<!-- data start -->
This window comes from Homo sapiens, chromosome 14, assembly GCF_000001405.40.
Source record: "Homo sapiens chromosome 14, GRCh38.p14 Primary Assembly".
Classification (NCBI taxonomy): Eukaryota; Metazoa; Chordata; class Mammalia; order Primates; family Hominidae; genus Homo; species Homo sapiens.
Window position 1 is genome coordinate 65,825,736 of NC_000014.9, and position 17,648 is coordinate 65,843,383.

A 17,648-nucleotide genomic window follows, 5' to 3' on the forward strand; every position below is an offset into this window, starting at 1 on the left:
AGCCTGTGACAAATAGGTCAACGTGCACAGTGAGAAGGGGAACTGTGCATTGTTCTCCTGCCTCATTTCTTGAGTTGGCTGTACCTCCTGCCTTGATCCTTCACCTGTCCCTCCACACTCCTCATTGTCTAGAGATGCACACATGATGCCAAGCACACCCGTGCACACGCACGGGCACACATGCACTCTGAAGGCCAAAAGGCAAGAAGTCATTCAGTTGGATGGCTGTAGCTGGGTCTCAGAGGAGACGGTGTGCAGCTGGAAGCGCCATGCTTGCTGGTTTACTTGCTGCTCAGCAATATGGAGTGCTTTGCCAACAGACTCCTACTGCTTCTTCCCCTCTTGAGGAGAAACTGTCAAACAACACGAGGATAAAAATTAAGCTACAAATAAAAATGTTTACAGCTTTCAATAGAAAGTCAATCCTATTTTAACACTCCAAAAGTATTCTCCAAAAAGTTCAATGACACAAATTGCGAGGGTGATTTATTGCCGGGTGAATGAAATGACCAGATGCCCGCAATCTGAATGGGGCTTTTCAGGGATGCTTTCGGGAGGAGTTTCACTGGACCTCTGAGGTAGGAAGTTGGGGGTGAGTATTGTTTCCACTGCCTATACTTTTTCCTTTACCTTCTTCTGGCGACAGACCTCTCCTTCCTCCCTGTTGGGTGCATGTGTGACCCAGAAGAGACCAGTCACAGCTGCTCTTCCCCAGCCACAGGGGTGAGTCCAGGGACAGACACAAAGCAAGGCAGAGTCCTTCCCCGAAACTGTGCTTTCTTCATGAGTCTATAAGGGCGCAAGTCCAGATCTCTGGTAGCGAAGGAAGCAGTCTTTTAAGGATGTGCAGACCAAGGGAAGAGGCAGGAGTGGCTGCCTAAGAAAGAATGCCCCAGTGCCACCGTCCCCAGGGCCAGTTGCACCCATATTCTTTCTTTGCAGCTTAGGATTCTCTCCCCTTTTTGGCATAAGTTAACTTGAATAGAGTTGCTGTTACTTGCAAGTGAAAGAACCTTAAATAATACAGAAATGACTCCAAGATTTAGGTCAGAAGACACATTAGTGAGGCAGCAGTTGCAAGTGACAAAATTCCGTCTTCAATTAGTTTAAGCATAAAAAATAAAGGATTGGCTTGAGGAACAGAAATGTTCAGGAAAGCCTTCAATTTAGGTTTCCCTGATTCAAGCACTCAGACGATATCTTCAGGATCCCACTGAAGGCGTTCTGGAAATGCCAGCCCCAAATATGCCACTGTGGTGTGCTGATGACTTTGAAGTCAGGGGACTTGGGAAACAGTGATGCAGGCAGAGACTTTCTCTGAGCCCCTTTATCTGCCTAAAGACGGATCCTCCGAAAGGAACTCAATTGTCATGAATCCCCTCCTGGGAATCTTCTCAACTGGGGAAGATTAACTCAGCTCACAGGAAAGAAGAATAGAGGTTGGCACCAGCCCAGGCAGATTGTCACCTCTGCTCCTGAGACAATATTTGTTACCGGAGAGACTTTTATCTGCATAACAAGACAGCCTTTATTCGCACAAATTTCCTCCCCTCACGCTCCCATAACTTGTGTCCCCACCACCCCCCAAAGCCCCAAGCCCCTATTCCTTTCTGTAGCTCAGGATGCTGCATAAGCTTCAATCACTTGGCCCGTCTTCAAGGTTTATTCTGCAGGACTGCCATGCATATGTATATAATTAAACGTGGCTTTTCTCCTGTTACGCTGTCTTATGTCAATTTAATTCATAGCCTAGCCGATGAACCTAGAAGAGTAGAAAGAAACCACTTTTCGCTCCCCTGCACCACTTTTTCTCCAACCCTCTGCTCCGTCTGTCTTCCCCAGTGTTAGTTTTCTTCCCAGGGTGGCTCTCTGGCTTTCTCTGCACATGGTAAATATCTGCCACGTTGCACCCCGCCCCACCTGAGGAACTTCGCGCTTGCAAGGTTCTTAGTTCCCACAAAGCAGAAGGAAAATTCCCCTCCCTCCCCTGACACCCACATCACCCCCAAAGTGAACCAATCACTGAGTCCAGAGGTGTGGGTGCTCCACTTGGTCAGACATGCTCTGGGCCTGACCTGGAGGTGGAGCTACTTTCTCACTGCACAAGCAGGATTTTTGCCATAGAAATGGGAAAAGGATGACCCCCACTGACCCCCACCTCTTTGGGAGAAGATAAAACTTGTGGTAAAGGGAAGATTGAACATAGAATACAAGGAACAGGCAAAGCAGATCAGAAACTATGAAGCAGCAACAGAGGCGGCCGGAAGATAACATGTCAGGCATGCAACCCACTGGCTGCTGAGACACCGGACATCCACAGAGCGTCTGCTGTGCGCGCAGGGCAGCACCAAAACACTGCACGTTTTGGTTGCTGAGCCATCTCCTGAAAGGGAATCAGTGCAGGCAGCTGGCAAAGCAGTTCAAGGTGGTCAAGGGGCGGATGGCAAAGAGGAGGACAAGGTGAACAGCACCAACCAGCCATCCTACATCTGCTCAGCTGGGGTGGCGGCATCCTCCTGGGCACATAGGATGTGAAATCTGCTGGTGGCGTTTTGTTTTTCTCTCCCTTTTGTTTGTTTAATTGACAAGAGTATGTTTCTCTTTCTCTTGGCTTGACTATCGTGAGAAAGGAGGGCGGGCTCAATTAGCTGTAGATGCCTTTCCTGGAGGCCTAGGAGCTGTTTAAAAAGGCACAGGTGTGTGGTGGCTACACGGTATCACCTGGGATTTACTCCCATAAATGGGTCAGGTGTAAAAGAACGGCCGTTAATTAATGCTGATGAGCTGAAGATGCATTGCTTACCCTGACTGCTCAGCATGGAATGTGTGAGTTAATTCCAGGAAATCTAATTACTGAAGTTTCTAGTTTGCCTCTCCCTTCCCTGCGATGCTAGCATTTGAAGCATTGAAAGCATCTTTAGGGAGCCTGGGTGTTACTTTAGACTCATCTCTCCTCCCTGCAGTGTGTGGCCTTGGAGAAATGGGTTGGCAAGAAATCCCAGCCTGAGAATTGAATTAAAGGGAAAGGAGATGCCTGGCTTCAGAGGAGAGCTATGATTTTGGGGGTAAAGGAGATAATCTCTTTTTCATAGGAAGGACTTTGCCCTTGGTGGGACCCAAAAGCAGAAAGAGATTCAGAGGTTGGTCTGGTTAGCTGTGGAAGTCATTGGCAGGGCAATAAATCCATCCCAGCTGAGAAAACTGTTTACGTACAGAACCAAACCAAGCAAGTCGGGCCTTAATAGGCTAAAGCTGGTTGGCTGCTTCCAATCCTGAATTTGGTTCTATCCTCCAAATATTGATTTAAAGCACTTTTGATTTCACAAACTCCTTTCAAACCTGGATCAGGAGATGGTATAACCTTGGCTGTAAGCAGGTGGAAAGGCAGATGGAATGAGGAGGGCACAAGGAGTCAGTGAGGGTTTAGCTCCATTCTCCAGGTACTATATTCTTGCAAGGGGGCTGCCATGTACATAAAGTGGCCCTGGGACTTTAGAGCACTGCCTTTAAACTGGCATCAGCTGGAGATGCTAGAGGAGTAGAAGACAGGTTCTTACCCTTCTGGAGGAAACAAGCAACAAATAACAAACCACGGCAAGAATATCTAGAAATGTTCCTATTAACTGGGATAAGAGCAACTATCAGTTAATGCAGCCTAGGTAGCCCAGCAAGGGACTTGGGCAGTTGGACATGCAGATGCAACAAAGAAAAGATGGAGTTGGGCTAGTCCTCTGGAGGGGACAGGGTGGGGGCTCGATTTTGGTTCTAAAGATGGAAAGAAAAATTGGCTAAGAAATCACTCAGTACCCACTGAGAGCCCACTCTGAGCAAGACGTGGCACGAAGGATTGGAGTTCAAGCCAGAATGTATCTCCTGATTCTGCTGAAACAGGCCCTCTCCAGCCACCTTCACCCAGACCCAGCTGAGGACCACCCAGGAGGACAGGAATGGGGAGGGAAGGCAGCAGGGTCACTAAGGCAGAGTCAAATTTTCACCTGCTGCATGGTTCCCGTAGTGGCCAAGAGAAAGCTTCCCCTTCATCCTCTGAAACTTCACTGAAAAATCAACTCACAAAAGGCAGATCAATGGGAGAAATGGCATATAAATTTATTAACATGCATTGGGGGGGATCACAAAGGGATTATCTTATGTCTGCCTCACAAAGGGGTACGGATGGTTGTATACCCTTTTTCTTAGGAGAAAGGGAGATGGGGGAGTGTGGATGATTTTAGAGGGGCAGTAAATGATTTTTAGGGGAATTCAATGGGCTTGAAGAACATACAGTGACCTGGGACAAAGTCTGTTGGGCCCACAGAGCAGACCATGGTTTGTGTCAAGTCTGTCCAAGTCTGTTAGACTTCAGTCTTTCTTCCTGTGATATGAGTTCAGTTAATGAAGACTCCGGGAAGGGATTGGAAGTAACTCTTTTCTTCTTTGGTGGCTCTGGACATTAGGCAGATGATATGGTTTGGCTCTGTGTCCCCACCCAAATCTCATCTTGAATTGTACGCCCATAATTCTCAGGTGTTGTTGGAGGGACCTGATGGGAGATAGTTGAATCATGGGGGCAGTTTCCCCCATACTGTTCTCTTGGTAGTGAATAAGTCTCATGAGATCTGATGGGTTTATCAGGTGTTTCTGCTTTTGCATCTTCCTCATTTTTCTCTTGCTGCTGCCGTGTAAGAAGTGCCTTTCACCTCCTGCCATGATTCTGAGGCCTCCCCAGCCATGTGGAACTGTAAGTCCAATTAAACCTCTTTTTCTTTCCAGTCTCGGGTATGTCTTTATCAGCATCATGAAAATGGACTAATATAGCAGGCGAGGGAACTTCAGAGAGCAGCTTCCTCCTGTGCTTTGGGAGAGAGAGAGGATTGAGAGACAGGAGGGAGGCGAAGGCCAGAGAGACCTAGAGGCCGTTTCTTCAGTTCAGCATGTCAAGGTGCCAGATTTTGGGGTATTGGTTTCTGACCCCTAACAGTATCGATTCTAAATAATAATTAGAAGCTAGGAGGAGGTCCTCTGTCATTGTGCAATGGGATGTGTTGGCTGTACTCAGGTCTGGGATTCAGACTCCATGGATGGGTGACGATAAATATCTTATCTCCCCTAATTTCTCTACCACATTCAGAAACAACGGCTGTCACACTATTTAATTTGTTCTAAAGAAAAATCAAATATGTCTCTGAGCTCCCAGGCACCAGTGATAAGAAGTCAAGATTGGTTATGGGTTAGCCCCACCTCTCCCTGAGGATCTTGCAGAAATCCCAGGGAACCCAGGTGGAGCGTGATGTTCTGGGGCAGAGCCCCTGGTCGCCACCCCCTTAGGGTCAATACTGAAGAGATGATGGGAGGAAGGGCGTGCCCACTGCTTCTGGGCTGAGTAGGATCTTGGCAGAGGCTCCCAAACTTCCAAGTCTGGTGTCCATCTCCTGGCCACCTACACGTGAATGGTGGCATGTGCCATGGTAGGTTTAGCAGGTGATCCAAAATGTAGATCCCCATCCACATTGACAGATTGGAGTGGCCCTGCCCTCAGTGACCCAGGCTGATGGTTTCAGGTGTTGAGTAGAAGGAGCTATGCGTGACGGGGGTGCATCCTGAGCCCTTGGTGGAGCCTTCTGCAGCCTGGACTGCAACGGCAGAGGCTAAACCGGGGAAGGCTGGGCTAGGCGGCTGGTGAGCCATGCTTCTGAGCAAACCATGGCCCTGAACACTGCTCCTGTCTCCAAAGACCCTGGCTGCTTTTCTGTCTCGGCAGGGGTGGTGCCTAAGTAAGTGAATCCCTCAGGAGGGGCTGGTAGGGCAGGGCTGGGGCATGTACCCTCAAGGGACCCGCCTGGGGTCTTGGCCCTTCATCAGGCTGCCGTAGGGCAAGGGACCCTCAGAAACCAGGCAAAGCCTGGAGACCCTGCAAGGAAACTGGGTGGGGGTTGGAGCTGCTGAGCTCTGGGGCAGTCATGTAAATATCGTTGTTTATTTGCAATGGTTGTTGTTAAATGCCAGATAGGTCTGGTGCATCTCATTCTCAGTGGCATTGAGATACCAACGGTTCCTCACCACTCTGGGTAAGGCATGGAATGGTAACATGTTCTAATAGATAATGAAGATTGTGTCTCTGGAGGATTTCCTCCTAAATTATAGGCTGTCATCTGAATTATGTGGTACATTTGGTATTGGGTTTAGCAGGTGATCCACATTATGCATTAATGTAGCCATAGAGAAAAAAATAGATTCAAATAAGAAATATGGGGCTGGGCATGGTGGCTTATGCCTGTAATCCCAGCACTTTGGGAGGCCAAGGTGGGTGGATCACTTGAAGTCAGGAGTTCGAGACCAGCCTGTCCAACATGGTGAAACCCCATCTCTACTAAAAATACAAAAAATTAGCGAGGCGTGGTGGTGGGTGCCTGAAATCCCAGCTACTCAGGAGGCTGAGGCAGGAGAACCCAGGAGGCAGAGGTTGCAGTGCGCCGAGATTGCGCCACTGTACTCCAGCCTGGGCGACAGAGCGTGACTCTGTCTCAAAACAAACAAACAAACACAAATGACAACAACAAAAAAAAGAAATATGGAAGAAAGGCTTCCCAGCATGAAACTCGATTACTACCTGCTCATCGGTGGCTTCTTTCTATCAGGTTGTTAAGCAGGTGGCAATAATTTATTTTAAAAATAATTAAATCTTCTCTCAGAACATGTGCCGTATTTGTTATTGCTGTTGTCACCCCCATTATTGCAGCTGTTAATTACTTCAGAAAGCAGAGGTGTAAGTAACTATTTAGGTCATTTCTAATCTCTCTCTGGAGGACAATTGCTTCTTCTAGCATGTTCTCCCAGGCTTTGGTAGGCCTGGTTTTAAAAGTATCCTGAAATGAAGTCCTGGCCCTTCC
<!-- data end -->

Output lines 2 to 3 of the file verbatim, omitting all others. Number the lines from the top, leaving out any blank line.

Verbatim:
Source record: "Homo sapiens chromosome 14, GRCh38.p14 Primary Assembly".
Classification (NCBI taxonomy): Eukaryota; Metazoa; Chordata; class Mammalia; order Primates; family Hominidae; genus Homo; species Homo sapiens.